Hord Coplan Macht’s (HCM’s) team of expert led healthcare designers have partnered with healthcare organizations and care providers to determine how their facilities will be adapting to the multitude of new challenges created as a result of the pandemic.
Over the next few weeks, HCM will share with you our thoughts and discussions with our valued partners who are responsible for the management of their facilities. We will focus on how the current situation, potential future and continued change will impact healthcare facility design and the creation of new environments of care. We will share the insights of our diverse team of specialists including architects, planners, interior designers, clinical practitioners and operational strategists.
In this installment we explore future state sustainability and the anticipated changes in flexible acuity and surge spaces.
How will health systems handle surge capacity in the future? Is change anticipated, or will systems revert to the pre-pandemic model?
Health systems are going to be in a constant state of preparedness and a fear for the worst. Hospitals will likely try to stockpile essentials to be ready for the future, which means greater storage needs. In terms of the patient capacity issues, providers are going to be constantly looking for new ways to establish specialized units that will be able to flex in use. Similar to addressing the post-Ebola concerns and deficiencies, it makes sense that the reaction timeline will be about ultimate economy of scale and adaptability.
In addition to more storage, new projects will need to accommodate features such as surge capacity through flexible acuity rooms, more isolation rooms, planning non-inpatient units for inpatient surge capacity (i.e. holding inpatients in PACU, etc. and other units), and “stockpiling” old rooms rather than renovating.
Health systems will also need a Continuity of Operations Plan – with a risk matrix, and SWOT analysis to consider potential changes to resource, facility and flexibility. This could mean changes to policy or on-call protocols, which will impact space needs (call rooms, IT and communication devices, access to facility and parking, safety and security needs etc.).
Will the flexible acuity room/universal room become a common element to handle the lack of ICU beds?
As we have seen for several years, patient acuity is growing and, in response to this growth, the “universal room” is becoming more like an ICU – ready to handle anything. For smaller hospitals, renovations will focus on how to optimize the systems installed for normal operations and peak concerns. Specifically, the U.S. has 34.7 ICU beds per 100,000 people—although major COVID-19 outbreak hubs, such as New York, Boston, and Seattle, recently came close to reaching their limits. However, the universal room is not as important as the ability to have more isolation rooms to support treatment of infectious diseases. Having the right staff, with the right training and ample resources, as well as flexible spaces, can allow for acute patient care to be provided in a myriad of spaces outside of the ICU when needed.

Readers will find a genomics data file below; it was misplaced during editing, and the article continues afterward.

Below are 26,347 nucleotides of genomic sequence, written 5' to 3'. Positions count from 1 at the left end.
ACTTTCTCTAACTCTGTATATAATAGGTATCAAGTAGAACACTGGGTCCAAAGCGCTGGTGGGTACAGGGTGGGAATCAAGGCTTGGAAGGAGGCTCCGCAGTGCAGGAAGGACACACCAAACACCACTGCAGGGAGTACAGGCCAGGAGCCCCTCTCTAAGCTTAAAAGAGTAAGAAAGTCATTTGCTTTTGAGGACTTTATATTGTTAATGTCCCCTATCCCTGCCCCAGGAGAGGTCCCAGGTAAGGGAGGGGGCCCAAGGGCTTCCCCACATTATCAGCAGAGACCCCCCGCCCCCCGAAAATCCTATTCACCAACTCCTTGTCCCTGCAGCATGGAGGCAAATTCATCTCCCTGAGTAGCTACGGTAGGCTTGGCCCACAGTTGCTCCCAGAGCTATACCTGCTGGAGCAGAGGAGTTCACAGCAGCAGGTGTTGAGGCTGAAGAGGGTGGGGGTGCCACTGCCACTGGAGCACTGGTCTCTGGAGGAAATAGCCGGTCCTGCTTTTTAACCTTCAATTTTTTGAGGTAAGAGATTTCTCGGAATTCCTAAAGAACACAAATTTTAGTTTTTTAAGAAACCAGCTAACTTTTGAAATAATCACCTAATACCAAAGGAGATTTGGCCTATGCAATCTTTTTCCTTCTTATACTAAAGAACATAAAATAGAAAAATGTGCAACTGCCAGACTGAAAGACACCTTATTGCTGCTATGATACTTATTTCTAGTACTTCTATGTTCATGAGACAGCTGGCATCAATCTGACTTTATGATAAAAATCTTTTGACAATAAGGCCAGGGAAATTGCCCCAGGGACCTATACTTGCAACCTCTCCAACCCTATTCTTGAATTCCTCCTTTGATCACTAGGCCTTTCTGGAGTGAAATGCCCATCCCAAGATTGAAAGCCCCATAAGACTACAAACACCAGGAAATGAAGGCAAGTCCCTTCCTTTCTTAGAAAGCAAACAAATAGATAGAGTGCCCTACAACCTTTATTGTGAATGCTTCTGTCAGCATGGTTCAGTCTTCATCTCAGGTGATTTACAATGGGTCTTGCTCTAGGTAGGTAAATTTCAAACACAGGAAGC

What changes in continuity of operations planning for alternate facilities are anticipated moving forward?
Developing a plan for how to staff alternate care sites (such as hotels and convention centers) is key. The existence of beds built by the Army Corps of Engineers is of little use without provider plans of how to provide care in a remote location. Of note is the need for a plan on how to implement planned supplemental care, such as labs, pharmacy, and imaging, etc. to the alternate care site patients. Alternate care sites, such as hotels, are more easily converted for lower acuity patients or patients in the later stages of recovery from a pandemic event, leaving hospital beds to be dedicated to the most ill/most contagious patients.
Will there be a need to change the supply chain process or vendor management to support changes in demand? Will this require more or less local space?
Vendor contracting language could be modified, similar to what is found in generator refueling or med-gas refills contracts – so that in the event of an emergency, critical supplies will be delivered within 24 / 48 / 72 hours / etc. Additionally, the overall supply chain could be rethought, so that it remains based in the U.S., and we are therefore less reliant on international market stability and access. This could help keep health systems from needing to stockpile supplies, but could also increase the cost of manufacturing, and therefore, overall supply costs.
In general, improved communication among care teams and collaborative proactive approaches to dealing with a pandemic or other health crisis are just as important as supply chain management and stocking.
Will changes in dress code policy or human resource demands impact space, or FF&E in future design? Will there be a need for more lockers, changing spaces, or need for uniform vending space?
Scrubs will likely become the default attire for clinical teams and all hospital staff to provide a way to literally leave work at work. Health systems may want to transform staff entrances as spaces to transition from interior to exterior for everyone’s overall safety. In patient units, increased PPE requirements will expand flexibility to create adaptable units. As a measure for staff safety and staff-specific protocols, it is possible that all employees of the hospital would need to enter and then change daily to make sure that patients and families are safe both inside and outside of hospitals.
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